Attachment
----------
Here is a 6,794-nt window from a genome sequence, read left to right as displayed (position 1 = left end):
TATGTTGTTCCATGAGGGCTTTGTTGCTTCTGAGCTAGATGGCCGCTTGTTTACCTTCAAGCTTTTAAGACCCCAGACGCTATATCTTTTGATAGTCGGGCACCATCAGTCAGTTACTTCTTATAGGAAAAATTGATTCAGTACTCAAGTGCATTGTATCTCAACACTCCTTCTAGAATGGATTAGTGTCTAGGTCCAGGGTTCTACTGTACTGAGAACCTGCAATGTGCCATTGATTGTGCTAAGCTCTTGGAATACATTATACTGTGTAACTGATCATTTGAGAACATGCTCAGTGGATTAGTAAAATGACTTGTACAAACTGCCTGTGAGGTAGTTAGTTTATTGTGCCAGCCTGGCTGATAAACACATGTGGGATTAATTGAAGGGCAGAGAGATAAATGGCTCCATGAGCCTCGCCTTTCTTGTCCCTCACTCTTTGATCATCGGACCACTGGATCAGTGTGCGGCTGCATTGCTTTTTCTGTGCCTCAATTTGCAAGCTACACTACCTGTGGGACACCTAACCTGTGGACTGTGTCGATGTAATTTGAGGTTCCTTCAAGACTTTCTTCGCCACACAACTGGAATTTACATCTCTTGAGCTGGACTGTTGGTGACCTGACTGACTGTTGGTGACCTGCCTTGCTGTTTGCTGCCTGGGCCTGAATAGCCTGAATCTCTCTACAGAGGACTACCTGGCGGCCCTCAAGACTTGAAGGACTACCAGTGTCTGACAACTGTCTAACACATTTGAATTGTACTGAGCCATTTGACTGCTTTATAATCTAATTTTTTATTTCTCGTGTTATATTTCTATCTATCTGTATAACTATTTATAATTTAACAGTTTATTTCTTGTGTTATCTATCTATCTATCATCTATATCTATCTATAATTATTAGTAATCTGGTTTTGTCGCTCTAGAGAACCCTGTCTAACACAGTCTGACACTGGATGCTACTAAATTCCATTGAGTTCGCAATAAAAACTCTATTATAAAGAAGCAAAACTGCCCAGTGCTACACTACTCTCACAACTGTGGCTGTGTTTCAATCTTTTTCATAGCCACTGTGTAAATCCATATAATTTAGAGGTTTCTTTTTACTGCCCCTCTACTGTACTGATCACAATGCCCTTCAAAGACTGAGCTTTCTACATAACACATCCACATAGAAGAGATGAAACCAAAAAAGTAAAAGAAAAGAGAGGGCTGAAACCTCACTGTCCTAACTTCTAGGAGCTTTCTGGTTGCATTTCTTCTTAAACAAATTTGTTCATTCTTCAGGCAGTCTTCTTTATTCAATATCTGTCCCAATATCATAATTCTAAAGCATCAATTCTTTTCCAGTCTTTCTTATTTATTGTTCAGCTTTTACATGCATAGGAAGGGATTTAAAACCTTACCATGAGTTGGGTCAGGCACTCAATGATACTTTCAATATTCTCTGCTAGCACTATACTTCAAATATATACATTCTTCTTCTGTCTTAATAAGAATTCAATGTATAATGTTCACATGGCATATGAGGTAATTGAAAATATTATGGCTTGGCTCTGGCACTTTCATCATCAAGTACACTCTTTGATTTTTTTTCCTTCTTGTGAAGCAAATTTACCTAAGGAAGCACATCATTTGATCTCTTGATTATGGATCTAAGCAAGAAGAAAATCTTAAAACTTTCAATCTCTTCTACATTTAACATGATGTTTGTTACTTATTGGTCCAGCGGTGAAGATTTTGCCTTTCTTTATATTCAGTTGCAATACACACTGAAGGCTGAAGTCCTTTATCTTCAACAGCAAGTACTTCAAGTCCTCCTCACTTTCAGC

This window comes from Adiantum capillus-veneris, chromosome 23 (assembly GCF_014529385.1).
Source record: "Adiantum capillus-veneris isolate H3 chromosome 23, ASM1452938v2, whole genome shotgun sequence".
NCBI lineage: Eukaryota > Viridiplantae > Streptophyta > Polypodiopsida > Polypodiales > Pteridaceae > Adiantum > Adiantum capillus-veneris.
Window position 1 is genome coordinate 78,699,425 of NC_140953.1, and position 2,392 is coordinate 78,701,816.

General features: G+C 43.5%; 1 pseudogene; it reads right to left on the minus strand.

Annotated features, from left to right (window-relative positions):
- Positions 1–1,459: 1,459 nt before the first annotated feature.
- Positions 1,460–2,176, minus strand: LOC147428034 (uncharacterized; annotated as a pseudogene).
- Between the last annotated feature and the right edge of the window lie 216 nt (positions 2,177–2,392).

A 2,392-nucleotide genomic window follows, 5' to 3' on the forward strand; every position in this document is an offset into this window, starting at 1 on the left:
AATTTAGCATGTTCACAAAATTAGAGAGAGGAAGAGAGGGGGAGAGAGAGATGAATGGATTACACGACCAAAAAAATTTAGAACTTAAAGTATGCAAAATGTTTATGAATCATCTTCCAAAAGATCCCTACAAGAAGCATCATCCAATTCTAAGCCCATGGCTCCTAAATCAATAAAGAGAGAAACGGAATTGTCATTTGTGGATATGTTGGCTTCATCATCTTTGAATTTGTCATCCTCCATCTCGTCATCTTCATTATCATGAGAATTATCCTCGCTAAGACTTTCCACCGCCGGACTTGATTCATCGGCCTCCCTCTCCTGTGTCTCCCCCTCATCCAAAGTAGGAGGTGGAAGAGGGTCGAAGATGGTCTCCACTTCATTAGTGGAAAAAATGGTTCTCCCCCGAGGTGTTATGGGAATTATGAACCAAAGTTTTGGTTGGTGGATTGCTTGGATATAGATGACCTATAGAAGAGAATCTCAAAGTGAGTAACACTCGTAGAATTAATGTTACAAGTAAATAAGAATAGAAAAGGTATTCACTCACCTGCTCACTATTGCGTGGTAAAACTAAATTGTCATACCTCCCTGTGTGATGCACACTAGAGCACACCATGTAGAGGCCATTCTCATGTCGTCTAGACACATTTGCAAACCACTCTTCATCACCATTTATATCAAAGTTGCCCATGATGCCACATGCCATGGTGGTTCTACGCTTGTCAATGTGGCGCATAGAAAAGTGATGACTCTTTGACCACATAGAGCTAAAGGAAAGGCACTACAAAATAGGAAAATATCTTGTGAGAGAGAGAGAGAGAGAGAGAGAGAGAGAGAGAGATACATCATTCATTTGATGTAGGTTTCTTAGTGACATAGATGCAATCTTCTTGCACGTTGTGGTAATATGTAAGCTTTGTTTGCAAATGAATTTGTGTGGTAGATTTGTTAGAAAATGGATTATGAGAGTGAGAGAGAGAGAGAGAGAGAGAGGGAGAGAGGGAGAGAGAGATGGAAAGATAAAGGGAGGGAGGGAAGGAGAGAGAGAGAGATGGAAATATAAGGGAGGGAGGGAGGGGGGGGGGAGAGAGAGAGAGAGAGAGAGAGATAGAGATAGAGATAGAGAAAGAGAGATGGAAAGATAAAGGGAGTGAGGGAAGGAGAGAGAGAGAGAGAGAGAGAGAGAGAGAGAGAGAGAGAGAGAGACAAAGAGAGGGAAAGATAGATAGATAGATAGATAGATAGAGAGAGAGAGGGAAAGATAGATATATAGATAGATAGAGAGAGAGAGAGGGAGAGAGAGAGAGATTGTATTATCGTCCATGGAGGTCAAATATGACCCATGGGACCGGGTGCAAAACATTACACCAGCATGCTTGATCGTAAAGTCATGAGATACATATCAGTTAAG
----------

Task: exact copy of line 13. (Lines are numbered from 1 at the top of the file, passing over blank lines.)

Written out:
AATTTAGCATGTTCACAAAATTAGAGAGAGGAAGAGAGGGGGAGAGAGAGATGAATGGATTACACGACCAAAAAAATTTAGAACTTAAAGTATGCAAAATGTTTATGAATCATCTTCCAAAAGATCCCTACAAGAAGCATCATCCAATTCTAAGCCCATGGCTCCTAAATCAATAAAGAGAGAAACGGAATTGTCATTTGTGGATATGTTGGCTTCATCATCTTTGAATTTGTCATCCTCCATCTCGTCATCTTCATTATCATGAGAATTATCCTCGCTAAGACTTTCCACCGCCGGACTTGATTCATCGGCCTCCCTCTCCTGTGTCTCCCCCTCATCCAAAGTAGGAGGTGGAAGAGGGTCGAAGATGGTCTCCACTTCATTAGTGGAAAAAATGGTTCTCCCCCGAGGTGTTATGGGAATTATGAACCAAAGTTTTGGTTGGTGGATTGCTTGGATATAGATGACCTATAGAAGAGAATCTCAAAGTGAGTAACACTCGTAGAATTAATGTTACAAGTAAATAAGAATAGAAAAGGTATTCACTCACCTGCTCACTATTGCGTGGTAAAACTAAATTGTCATACCTCCCTGTGTGATGCACACTAGAGCACACCATGTAGAGGCCATTCTCATGTCGTCTAGACACATTTGCAAACCACTCTTCATCACCATTTATATCAAAGTTGCCCATGATGCCACATGCCATGGTGGTTCTACGCTTGTCAATGTGGCGCATAGAAAAGTGATGACTCTTTGACCACATAGAGCTAAAGGAAAGGCACTACAAAATAGGAAAATATCTTGTGAGAGAGAGAGAGAGAGAGAGAGAGAGAGAGAGAGATACATCATTCATTTGATGTAGGTTTCTTAGTGACATAGATGCAATCTTCTTGCACGTTGTGGTAATATGTAAGCTTTGTTTGCAAATGAATTTGTGTGGTAGATTTGTTAGAAAATGGATTATGAGAGTGAGAGAGAGAGAGAGAGAGAGAGGGAGAGAGGGAGAGAGAGATGGAAAGATAAAGGGAGGGAGGGAAGGAGAGAGAGAGAGATGGAAATATAAGGGAGGGAGGGAGGGGGGGGGGAGAGAGAGAGAGAGAGAGAGAGATAGAGATAGAGATAGAGAAAGAGAGATGGAAAGATAAAGGGAGTGAGGGAAGGAGAGAGAGAGAGAGAGAGAGAGAGAGAGAGAGAGAGAGAGAGAGACAAAGAGAGGGAAAGATAGATAGATAGATAGATAGATAGAGAGAGAGAGGGAAAGATAGATATATAGATAGATAGAGAGAGAGAGAGGGAGAGAGAGAGAGATTGTATTATCGTCCATGGAGGTCAAATATGACCCATGGGACCGGGTGCAAAACATTACACCAGCATGCTTGATCGTAAAGTCATGAGATACATATCAGTTAAG